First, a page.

The B61-13 is the latest in a long line of B61 variants
WASHINGTON, D.C. 31 October 2023 (IDN | TNW) — The Pentagon has announced it is making a new nuclear “gravity bomb.” If approved by Congress, the B61-13 will replace the 1980s era B61-7, according to the announcement on 27 October.
The new bomb will have the same yield as the old, which is estimated to be 360 kilotons, roughly 24 times bigger than the blast that destroyed Hiroshima. The B61-13 will be a so-called gravity bomb, meaning it works by being pulled to ground by the force of gravity instead of flying to the target on a powered missile. A bomber flies over the target and drops the bomb.
According to the Pentagon, the B61-13 won’t change the size of the nuclear stockpile. “The B61-13 represents a reasonable step to manage the challenges of a highly dynamic security environment,” John Plumb, the Assistant Secretary of Defense for Space Policy, said in a statement. “While it provides us with additional flexibility, production of the B61-13 will not increase the overall number of weapons in our nuclear stockpile.”
The B61-13 is the 13th variant of the B1 gravity bomb. The sales pitch here is that the DoD is taking older warheads and putting them in new casing. The B61-13 is similar to other B61 models, but has modern safety and control features and an upgraded tail kit to help it fall straight and hit the target.
As noted by the Federation of American Scientists, the announcement of a new nuclear weapon is pretty weird. For the past 13 years, the DoD has been touting the B61-12 as the replacement for its older gravity bombs. The Pentagon said it still plans to keep making BG1-12s, but will change some of them into B61-13s.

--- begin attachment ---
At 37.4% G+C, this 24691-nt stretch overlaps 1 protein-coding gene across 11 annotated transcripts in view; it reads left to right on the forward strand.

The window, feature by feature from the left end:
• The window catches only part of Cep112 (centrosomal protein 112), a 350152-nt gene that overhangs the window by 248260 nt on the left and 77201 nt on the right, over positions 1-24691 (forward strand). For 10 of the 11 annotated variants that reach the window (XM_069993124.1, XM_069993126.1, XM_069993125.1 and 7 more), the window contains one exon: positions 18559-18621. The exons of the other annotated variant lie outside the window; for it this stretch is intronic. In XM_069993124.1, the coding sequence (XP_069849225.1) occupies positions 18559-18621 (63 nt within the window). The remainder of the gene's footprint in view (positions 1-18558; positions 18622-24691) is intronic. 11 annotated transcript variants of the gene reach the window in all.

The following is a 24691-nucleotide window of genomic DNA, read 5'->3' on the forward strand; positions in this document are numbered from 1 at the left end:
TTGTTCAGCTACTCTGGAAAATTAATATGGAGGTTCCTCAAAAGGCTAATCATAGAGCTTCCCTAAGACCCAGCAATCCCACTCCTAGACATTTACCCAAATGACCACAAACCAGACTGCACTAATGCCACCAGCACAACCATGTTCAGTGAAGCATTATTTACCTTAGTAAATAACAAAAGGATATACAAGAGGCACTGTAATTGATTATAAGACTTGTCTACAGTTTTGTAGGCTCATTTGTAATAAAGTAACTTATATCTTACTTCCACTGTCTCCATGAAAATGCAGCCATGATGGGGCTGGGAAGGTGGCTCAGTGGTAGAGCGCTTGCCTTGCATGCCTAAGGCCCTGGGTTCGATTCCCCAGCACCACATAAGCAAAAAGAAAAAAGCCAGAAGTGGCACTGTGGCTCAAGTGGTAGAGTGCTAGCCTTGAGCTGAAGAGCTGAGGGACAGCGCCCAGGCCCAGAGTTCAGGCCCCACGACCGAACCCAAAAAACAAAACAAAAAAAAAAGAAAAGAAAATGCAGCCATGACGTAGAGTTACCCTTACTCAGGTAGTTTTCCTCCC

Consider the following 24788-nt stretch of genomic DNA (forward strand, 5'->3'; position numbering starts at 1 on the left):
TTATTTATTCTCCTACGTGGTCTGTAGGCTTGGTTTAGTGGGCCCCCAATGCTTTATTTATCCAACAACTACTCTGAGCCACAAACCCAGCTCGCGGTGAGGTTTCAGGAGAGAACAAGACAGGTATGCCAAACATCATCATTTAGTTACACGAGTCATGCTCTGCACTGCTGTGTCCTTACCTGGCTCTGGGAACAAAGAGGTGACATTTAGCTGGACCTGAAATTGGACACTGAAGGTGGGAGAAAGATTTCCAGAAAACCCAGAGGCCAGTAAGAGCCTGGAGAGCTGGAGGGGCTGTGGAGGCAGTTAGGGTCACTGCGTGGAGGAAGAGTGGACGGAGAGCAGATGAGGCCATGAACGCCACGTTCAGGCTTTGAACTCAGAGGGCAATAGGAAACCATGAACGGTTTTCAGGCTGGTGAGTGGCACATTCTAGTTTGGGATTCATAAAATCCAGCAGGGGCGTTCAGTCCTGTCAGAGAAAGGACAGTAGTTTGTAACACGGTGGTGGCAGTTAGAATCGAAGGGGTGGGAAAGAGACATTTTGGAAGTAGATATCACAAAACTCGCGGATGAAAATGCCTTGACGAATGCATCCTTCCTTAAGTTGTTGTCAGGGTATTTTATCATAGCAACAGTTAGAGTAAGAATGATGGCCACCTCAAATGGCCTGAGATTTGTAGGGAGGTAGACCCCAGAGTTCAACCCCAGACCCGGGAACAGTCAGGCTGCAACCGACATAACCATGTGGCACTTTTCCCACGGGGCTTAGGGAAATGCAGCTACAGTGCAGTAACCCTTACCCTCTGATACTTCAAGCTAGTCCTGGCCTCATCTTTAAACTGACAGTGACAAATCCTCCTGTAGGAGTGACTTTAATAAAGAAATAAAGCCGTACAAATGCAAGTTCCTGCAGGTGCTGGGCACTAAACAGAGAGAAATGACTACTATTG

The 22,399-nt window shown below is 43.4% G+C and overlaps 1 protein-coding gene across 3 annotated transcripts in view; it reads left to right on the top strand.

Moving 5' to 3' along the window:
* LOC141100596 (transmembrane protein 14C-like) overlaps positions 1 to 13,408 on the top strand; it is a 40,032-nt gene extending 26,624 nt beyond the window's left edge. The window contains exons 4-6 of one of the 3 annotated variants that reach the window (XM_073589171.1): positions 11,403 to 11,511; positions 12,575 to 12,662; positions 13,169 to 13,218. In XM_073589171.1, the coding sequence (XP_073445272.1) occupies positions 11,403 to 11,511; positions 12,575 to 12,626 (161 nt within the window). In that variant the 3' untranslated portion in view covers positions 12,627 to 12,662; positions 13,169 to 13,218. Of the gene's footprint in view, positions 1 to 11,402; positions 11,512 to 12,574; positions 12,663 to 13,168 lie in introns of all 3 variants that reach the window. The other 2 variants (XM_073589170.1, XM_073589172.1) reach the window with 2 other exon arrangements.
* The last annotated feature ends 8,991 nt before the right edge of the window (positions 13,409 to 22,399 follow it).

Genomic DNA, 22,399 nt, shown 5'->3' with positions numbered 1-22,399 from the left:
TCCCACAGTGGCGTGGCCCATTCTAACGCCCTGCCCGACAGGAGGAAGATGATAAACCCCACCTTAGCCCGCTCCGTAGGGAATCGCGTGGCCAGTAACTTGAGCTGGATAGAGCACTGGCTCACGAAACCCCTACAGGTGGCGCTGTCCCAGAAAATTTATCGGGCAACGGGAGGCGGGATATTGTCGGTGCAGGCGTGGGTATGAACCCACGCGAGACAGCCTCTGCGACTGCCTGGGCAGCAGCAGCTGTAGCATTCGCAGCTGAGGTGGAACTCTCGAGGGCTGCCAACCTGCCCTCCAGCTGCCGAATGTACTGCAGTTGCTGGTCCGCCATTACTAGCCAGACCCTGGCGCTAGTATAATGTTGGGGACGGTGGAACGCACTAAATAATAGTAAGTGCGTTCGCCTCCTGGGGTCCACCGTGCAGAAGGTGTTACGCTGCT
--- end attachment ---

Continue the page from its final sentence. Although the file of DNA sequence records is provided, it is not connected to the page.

It’s all about giving the president options in a nuclear war. “The B61-13 will strengthen deterrence of adversaries and assurance of allies and partners by providing the President with additional options against certain harder and large-area military targets,” a fact sheet about the new nuke said.
“While the B61-13 will provide the President with additional options against certain harder and large-area military targets, the Department of Defense will separately continue its work to complete and implement a comprehensive strategy for defeat of hard and deeply buried targets, as directed in the Nuclear Posture Review.”
Nothing to do with any specific geopolitical event
The Pentagon said this announcement didn’t have anything to do with any specific geopolitical event. “This initiative follows several months of review and consideration. The fielding of the B61-13 is not in response to any specific current event; it reflects an ongoing assessment of a changing security environment,” it said.
The U.S. is rushing to modernize its nuclear forces. Earlier this month, reports revealed that the Air Force has successfully tested a new kind of nuclear missile in 2022. The Pentagon also released a report claiming China had added hundreds of nuclear weapons to its arsenal in the past few years, a claim backed up by outside observers. At the same time, Russia has repeatedly teased its new and advanced nuclear capabilities and has pulled out of several nuclear treaties. In effect, the world’s nuclear powers are in the middle of an arms race unlike anything we’ve seen since the Cold War.
“This is an irresponsible escalation of the new nuclear arms race which is seeing the US lead the other nuclear-armed states in the modernization of their nuclear arsenals,” Melissa Park, the executive director of the International Campaign to Abolish Nuclear Weapons, said in a statement about America’s new gravity bomb. “We call on Washington to cancel this weapons program and its other modernization plans, and instead honor its commitment under the NPT to engage in talks to achieve nuclear disarmament.”
“The use of such a weapon would involve indiscriminately killing civilians and destroying critical infrastructure and would be a war crime,” Park said. “And to announce this plan in the middle of conflicts in Europe and the Middle East involving nuclear-armed states that have increased the risk of the use of nuclear weapons also reflects a cavalier attitude to efforts to ensure these weapons of mass destruction are never used again.” [IDN-InDepthNews]
Photo: U.S. Air Force